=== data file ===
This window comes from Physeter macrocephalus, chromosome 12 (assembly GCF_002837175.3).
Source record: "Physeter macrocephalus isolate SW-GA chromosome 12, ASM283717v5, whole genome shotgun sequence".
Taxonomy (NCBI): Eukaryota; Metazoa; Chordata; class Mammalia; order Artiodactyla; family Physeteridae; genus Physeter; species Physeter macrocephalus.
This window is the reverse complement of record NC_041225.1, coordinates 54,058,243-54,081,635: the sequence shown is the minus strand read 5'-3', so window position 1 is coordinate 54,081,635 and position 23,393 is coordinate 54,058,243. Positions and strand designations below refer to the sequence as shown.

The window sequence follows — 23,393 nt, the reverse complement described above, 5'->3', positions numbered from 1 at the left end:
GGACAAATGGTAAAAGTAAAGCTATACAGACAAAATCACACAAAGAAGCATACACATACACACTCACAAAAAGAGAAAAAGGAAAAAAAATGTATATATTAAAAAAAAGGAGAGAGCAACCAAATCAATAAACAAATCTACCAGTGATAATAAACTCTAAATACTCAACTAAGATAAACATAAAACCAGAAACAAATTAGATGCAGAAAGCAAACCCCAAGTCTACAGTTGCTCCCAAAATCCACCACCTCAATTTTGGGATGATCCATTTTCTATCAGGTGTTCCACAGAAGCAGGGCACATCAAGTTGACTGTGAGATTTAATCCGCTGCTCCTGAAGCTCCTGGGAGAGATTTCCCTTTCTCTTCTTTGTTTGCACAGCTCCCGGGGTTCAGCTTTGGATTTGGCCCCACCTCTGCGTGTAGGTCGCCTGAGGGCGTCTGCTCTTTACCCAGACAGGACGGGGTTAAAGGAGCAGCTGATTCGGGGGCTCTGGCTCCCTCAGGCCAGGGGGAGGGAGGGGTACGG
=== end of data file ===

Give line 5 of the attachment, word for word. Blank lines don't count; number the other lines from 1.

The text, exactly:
The window sequence follows — 23,393 nt, the reverse complement described above, 5'->3', positions numbered from 1 at the left end: